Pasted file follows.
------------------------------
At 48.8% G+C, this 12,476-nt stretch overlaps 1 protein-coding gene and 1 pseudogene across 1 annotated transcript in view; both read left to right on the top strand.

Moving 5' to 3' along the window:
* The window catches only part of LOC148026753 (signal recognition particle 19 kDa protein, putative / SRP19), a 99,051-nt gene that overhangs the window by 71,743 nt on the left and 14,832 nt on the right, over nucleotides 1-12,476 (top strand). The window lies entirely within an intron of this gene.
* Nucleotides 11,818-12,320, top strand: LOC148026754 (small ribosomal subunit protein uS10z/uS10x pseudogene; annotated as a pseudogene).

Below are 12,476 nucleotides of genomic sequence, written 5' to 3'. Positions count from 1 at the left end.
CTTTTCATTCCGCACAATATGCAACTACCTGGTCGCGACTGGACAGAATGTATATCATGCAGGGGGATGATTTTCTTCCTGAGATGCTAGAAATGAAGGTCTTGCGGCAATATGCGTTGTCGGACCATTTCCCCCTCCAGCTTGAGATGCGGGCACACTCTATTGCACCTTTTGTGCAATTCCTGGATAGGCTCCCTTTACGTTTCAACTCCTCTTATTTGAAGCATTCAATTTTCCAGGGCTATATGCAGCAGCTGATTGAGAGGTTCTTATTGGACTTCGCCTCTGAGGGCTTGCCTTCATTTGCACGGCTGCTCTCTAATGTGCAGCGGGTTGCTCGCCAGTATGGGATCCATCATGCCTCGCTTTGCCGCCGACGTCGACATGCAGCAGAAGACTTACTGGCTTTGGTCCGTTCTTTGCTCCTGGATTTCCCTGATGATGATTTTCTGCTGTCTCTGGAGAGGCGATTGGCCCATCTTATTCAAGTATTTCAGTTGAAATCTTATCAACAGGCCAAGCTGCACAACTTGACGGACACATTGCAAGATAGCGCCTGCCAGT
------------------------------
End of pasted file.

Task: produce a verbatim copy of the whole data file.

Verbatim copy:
At 48.8% G+C, this 12,476-nt stretch overlaps 1 protein-coding gene and 1 pseudogene across 1 annotated transcript in view; both read left to right on the top strand.

Moving 5' to 3' along the window:
* The window catches only part of LOC148026753 (signal recognition particle 19 kDa protein, putative / SRP19), a 99,051-nt gene that overhangs the window by 71,743 nt on the left and 14,832 nt on the right, over nucleotides 1-12,476 (top strand). The window lies entirely within an intron of this gene.
* Nucleotides 11,818-12,320, top strand: LOC148026754 (small ribosomal subunit protein uS10z/uS10x pseudogene; annotated as a pseudogene).

Below are 12,476 nucleotides of genomic sequence, written 5' to 3'. Positions count from 1 at the left end.
CTTTTCATTCCGCACAATATGCAACTACCTGGTCGCGACTGGACAGAATGTATATCATGCAGGGGGATGATTTTCTTCCTGAGATGCTAGAAATGAAGGTCTTGCGGCAATATGCGTTGTCGGACCATTTCCCCCTCCAGCTTGAGATGCGGGCACACTCTATTGCACCTTTTGTGCAATTCCTGGATAGGCTCCCTTTACGTTTCAACTCCTCTTATTTGAAGCATTCAATTTTCCAGGGCTATATGCAGCAGCTGATTGAGAGGTTCTTATTGGACTTCGCCTCTGAGGGCTTGCCTTCATTTGCACGGCTGCTCTCTAATGTGCAGCGGGTTGCTCGCCAGTATGGGATCCATCATGCCTCGCTTTGCCGCCGACGTCGACATGCAGCAGAAGACTTACTGGCTTTGGTCCGTTCTTTGCTCCTGGATTTCCCTGATGATGATTTTCTGCTGTCTCTGGAGAGGCGATTGGCCCATCTTATTCAAGTATTTCAGTTGAAATCTTATCAACAGGCCAAGCTGCACAACTTGACGGACACATTGCAAGATAGCGCCTGCCAGT